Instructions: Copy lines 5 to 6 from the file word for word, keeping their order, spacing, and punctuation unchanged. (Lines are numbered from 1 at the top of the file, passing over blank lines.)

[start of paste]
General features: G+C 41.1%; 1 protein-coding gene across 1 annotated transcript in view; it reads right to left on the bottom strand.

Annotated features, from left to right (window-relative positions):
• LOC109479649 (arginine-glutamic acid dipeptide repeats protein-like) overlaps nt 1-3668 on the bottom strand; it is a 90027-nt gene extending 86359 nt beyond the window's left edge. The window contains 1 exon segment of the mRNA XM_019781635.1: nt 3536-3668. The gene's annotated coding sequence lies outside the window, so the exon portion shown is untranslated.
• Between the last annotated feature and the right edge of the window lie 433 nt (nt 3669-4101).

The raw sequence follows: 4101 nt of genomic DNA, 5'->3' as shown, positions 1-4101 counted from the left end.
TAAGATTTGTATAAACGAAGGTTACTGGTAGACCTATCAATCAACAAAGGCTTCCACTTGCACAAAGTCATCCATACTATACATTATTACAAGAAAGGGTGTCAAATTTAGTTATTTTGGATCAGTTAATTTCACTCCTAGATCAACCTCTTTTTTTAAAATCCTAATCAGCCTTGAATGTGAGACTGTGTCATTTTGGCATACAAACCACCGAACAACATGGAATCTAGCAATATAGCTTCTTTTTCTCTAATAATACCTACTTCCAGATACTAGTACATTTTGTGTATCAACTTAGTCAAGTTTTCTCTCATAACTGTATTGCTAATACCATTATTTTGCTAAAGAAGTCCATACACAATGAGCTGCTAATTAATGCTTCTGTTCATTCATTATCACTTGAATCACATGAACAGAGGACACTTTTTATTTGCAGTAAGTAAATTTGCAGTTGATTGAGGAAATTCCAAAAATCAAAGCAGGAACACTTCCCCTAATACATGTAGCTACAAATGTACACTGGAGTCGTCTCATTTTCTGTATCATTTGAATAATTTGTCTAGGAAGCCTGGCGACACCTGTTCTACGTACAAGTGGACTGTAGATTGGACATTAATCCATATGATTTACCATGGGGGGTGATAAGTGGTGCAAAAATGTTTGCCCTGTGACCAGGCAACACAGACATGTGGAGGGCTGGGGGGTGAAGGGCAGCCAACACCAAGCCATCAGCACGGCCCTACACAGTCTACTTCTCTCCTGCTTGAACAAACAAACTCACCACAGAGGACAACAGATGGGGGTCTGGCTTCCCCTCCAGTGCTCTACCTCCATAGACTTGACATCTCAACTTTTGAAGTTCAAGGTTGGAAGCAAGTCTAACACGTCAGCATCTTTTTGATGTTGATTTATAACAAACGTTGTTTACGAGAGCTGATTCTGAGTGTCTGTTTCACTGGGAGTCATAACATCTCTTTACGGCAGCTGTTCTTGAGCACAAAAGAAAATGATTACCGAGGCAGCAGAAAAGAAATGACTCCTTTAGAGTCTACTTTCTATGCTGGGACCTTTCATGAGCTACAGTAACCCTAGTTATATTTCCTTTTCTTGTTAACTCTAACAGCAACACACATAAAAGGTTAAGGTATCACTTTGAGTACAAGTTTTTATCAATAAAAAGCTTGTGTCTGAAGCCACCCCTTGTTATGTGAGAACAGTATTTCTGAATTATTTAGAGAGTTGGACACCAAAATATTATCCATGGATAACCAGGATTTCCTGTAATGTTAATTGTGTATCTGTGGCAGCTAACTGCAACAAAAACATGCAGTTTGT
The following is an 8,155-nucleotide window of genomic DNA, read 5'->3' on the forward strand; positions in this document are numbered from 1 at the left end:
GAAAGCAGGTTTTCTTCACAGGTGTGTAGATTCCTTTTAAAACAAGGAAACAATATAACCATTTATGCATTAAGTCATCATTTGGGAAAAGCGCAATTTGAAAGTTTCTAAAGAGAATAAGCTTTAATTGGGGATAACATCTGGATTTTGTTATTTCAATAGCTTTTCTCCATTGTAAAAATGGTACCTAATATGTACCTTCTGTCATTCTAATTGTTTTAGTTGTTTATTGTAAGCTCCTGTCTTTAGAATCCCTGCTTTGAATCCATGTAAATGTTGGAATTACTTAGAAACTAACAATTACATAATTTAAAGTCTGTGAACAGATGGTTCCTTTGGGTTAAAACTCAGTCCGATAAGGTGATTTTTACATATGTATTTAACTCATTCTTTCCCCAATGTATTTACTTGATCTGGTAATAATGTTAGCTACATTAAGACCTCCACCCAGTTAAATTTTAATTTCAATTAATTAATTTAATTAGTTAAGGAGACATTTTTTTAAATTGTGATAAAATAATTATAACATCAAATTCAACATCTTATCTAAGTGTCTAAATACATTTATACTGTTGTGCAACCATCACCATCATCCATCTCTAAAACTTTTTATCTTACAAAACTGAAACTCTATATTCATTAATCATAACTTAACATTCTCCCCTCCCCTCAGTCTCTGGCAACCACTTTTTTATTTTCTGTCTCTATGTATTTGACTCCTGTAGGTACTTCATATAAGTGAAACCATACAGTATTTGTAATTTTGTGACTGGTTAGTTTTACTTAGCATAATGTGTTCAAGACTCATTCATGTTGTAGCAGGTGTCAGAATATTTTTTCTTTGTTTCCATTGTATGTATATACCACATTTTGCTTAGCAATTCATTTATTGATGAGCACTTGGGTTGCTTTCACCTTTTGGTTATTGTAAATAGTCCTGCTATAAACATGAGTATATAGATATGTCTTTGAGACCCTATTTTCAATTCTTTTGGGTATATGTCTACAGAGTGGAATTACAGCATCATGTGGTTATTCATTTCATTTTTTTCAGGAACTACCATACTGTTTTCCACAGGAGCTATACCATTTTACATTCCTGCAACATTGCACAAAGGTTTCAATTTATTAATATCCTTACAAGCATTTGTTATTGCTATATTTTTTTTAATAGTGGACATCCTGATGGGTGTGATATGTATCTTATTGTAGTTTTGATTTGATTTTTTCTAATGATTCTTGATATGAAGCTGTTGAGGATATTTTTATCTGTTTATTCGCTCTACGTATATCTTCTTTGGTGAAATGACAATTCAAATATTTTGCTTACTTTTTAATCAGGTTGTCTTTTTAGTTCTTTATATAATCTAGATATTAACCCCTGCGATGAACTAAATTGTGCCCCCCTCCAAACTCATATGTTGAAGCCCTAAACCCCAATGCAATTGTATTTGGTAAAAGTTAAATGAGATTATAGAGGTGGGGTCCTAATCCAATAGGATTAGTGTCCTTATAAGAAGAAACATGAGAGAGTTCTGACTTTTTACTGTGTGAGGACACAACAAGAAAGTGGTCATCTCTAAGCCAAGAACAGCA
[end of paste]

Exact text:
The raw sequence follows: 4101 nt of genomic DNA, 5'->3' as shown, positions 1-4101 counted from the left end.
TAAGATTTGTATAAACGAAGGTTACTGGTAGACCTATCAATCAACAAAGGCTTCCACTTGCACAAAGTCATCCATACTATACATTATTACAAGAAAGGGTGTCAAATTTAGTTATTTTGGATCAGTTAATTTCACTCCTAGATCAACCTCTTTTTTTAAAATCCTAATCAGCCTTGAATGTGAGACTGTGTCATTTTGGCATACAAACCACCGAACAACATGGAATCTAGCAATATAGCTTCTTTTTCTCTAATAATACCTACTTCCAGATACTAGTACATTTTGTGTATCAACTTAGTCAAGTTTTCTCTCATAACTGTATTGCTAATACCATTATTTTGCTAAAGAAGTCCATACACAATGAGCTGCTAATTAATGCTTCTGTTCATTCATTATCACTTGAATCACATGAACAGAGGACACTTTTTATTTGCAGTAAGTAAATTTGCAGTTGATTGAGGAAATTCCAAAAATCAAAGCAGGAACACTTCCCCTAATACATGTAGCTACAAATGTACACTGGAGTCGTCTCATTTTCTGTATCATTTGAATAATTTGTCTAGGAAGCCTGGCGACACCTGTTCTACGTACAAGTGGACTGTAGATTGGACATTAATCCATATGATTTACCATGGGGGGTGATAAGTGGTGCAAAAATGTTTGCCCTGTGACCAGGCAACACAGACATGTGGAGGGCTGGGGGGTGAAGGGCAGCCAACACCAAGCCATCAGCACGGCCCTACACAGTCTACTTCTCTCCTGCTTGAACAAACAAACTCACCACAGAGGACAACAGATGGGGGTCTGGCTTCCCCTCCAGTGCTCTACCTCCATAGACTTGACATCTCAACTTTTGAAGTTCAAGGTTGGAAGCAAGTCTAACACGTCAGCATCTTTTTGATGTTGATTTATAACAAACGTTGTTTACGAGAGCTGATTCTGAGTGTCTGTTTCACTGGGAGTCATAACATCTCTTTACGGCAGCTGTTCTTGAGCACAAAAGAAAATGATTACCGAGGCAGCAGAAAAGAAATGACTCCTTTAGAGTCTACTTTCTATGCTGGGACCTTTCATGAGCTACAGTAACCCTAGTTATATTTCCTTTTCTTGTTAACTCTAACAGCAACACACATAAAAGGTTAAGGTATCACTTTGAGTACAAGTTTTTATCAATAAAAAGCTTGTGTCTGAAGCCACCCCTTGTTATGTGAGAACAGTATTTCTGAATTATTTAGAGAGTTGGACACCAAAATATTATCCATGGATAACCAGGATTTCCTGTAATGTTAATTGTGTATCTGTGGCAGCTAACTGCAACAAAAACATGCAGTTTGT